Godfree Roberts

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Ideal governance (for companies, countries and more)

What kinds of designs could exist that aren't common today? 

There are at least three, very successful, democratic designs, though TINA shields us from their baneful influence: Switzerland, China, and Singapore.

If we measure their implementation of six components of democracy–formal, elective, popular, procedural, operational and substantive–we find none of the three follows (slave state) Athens' model. 

Each implements 'of the people, by the people, for the people' uniquely.

The Swiss invest unimaginable time and energy voting for almost everything,: call it 'input legitimacy'.  A 37-year-old Zuricher has had the opportunity to take part in 548 referenda, 181 of them federal, 176 cantonal, and 191 municipal. Average turnout is 45% so he has voted in about 246 referenda.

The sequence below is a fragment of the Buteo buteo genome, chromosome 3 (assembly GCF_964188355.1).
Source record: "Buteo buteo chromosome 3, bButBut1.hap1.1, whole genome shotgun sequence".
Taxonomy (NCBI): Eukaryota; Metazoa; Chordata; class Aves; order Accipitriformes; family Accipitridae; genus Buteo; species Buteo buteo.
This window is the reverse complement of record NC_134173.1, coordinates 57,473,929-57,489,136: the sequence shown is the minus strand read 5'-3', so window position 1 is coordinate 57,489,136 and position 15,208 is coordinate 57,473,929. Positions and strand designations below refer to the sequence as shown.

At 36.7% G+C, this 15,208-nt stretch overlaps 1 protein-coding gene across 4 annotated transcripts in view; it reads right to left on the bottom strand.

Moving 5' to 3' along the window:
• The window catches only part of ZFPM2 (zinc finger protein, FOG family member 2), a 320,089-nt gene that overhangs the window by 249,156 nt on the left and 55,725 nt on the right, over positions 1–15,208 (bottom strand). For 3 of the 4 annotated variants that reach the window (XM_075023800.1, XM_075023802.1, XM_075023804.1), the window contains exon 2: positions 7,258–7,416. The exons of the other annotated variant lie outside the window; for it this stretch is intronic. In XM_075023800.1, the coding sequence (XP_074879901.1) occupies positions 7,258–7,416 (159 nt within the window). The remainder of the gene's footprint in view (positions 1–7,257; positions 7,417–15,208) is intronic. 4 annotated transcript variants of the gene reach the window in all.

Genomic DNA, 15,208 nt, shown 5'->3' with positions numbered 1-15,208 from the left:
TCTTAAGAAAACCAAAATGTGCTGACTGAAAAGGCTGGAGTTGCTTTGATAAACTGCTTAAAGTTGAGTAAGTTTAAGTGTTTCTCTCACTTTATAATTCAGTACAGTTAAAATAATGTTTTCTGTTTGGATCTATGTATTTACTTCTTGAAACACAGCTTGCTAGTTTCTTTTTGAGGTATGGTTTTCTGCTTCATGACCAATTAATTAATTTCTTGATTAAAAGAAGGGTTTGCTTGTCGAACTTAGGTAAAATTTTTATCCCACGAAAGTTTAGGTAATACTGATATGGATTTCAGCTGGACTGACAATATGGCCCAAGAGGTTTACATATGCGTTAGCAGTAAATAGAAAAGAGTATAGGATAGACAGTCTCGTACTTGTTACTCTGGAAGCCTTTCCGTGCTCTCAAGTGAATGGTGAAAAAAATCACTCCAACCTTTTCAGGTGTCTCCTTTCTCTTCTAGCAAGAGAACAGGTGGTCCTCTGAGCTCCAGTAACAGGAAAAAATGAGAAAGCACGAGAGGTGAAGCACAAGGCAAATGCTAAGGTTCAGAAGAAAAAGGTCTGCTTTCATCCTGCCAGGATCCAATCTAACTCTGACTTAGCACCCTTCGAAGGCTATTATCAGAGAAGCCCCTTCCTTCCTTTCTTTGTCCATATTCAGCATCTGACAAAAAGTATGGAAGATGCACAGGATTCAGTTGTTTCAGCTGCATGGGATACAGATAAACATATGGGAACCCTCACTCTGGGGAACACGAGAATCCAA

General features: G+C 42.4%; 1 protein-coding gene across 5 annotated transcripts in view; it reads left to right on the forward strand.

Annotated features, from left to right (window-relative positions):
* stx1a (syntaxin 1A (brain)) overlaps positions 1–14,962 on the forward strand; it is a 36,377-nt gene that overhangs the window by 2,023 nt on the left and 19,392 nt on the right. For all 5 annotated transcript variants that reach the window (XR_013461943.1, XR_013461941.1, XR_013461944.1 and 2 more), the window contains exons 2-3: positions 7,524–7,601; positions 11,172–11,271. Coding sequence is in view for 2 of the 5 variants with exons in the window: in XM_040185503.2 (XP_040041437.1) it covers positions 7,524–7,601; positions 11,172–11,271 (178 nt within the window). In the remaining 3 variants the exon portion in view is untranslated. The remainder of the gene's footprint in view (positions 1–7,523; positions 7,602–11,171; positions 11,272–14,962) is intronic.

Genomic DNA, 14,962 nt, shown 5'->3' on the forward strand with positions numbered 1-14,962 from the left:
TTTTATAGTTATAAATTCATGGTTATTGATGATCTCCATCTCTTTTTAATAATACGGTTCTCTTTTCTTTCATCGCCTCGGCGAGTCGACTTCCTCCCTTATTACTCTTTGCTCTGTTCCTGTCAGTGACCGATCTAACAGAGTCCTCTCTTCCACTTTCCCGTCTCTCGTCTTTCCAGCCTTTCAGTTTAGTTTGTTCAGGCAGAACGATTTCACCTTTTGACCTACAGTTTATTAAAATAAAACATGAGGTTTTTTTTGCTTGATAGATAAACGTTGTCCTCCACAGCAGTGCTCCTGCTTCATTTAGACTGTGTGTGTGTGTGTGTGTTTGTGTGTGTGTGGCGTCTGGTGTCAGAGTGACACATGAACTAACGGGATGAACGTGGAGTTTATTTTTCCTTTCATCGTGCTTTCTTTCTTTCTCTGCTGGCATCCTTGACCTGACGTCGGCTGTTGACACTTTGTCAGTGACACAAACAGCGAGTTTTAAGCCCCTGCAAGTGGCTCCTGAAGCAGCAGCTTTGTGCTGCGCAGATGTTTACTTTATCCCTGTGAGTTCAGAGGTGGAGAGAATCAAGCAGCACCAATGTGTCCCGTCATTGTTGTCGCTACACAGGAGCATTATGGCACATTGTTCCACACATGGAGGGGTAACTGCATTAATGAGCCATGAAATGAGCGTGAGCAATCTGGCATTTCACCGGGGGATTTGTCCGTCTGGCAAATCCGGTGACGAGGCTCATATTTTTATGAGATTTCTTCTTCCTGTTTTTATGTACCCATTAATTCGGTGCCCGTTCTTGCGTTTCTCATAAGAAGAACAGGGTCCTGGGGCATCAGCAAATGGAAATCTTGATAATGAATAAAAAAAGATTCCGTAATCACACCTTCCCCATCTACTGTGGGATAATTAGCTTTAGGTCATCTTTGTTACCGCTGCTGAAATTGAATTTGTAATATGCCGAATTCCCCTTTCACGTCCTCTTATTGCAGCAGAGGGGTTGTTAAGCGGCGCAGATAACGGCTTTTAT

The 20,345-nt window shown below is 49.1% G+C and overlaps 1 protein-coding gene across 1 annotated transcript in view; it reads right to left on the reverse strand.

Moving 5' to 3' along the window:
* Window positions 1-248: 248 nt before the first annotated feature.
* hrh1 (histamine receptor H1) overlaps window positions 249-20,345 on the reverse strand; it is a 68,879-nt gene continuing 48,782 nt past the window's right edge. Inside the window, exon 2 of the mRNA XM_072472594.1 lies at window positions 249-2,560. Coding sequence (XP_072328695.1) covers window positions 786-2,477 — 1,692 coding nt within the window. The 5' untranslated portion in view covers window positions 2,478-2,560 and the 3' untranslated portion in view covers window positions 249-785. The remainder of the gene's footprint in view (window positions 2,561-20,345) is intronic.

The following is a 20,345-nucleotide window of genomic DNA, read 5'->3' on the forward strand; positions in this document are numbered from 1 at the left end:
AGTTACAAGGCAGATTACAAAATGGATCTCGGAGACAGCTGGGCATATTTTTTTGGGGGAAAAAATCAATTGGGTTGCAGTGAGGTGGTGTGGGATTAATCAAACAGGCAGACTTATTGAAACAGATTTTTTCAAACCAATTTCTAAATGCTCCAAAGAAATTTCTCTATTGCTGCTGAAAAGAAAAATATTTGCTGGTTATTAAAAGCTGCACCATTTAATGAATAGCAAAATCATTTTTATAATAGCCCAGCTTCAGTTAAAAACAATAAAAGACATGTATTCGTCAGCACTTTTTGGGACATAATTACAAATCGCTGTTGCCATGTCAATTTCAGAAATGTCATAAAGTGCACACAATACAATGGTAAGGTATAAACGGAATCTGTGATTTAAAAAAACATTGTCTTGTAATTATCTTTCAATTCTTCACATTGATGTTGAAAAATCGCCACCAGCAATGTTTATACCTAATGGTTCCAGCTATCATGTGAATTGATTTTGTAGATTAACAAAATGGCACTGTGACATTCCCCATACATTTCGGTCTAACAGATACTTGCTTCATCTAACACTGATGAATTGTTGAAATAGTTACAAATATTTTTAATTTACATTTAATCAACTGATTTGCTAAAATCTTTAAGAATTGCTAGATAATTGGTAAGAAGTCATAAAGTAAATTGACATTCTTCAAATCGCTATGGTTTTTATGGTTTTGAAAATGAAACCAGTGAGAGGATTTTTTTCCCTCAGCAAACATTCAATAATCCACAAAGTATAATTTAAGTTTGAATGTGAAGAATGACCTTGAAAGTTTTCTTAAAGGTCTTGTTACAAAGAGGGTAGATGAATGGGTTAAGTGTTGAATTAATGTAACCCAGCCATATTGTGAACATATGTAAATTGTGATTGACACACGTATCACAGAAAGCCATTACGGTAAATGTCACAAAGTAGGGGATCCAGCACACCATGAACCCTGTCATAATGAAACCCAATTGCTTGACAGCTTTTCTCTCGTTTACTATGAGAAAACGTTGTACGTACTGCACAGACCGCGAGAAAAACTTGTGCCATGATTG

Second place goes to China, both in its citizens' estimation and in decades of surveys by Gallup, Harvard, YouGov, and Edelman. The PRC uses heavy opinion polling to guide policy formation, and amateur politicians to provide democratic oversight. It's 90% cheaper than Swiss democracy but still runs it a close second.

Singapore's third-place model blends Confucian officialdom and British parliamentarianism and depends upon outcome legitimacy: the ruling/founding party has always been in power because it so consistently produces good outcomes that nobody seriously considers chancing alternatives.